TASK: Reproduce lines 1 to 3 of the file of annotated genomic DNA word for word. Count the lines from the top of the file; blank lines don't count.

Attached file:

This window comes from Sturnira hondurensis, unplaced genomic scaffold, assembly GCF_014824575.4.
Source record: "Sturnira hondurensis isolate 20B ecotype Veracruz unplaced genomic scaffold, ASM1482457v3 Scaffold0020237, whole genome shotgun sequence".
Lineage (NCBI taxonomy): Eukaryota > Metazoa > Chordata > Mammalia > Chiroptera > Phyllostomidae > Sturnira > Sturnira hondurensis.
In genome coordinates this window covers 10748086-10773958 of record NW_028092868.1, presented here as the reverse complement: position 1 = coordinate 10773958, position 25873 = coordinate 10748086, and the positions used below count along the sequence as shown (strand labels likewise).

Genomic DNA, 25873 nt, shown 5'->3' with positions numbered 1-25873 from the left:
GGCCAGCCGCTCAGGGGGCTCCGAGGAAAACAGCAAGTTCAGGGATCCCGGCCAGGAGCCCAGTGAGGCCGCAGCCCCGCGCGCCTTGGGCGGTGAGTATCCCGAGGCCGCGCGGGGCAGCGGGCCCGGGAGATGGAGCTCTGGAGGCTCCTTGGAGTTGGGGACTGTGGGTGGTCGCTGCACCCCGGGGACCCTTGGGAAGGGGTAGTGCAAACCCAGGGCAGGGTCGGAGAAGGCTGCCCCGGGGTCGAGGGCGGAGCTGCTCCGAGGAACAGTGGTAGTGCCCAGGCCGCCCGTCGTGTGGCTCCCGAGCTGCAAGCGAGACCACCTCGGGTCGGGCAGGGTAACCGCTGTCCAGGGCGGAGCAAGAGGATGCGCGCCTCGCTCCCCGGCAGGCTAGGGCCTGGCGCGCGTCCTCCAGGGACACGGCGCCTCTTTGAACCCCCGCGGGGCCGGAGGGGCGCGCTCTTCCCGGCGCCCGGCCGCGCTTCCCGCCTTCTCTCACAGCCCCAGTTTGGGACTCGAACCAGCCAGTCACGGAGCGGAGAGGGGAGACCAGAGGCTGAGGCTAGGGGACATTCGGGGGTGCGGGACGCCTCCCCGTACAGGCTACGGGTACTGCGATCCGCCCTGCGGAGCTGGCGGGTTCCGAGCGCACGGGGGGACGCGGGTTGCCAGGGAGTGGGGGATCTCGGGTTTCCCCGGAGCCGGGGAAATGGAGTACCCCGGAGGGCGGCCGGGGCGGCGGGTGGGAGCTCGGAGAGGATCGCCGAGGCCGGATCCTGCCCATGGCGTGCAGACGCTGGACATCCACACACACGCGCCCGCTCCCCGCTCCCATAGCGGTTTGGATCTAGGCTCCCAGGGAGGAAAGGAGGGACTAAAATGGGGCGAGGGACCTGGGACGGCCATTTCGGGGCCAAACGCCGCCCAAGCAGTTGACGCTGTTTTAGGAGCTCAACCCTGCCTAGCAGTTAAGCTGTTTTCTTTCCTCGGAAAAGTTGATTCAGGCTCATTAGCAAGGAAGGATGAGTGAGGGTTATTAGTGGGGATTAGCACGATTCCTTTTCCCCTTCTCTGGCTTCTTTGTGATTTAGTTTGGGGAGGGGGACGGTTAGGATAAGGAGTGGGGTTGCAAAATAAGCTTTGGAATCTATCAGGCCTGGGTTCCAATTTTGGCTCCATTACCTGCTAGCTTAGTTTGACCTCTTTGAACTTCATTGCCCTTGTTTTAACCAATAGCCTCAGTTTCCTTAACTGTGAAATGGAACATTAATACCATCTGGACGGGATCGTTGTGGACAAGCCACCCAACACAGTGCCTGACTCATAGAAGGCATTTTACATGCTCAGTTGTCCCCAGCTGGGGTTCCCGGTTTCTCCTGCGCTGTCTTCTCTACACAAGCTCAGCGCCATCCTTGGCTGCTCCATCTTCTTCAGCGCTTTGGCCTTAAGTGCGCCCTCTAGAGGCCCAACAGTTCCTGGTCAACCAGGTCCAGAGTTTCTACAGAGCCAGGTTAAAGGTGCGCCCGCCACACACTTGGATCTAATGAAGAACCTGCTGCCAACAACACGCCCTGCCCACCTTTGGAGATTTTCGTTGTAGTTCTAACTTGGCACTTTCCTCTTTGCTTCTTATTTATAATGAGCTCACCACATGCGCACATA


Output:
This window comes from Sturnira hondurensis, unplaced genomic scaffold, assembly GCF_014824575.4.
Source record: "Sturnira hondurensis isolate 20B ecotype Veracruz unplaced genomic scaffold, ASM1482457v3 Scaffold0020237, whole genome shotgun sequence".
Lineage (NCBI taxonomy): Eukaryota > Metazoa > Chordata > Mammalia > Chiroptera > Phyllostomidae > Sturnira > Sturnira hondurensis.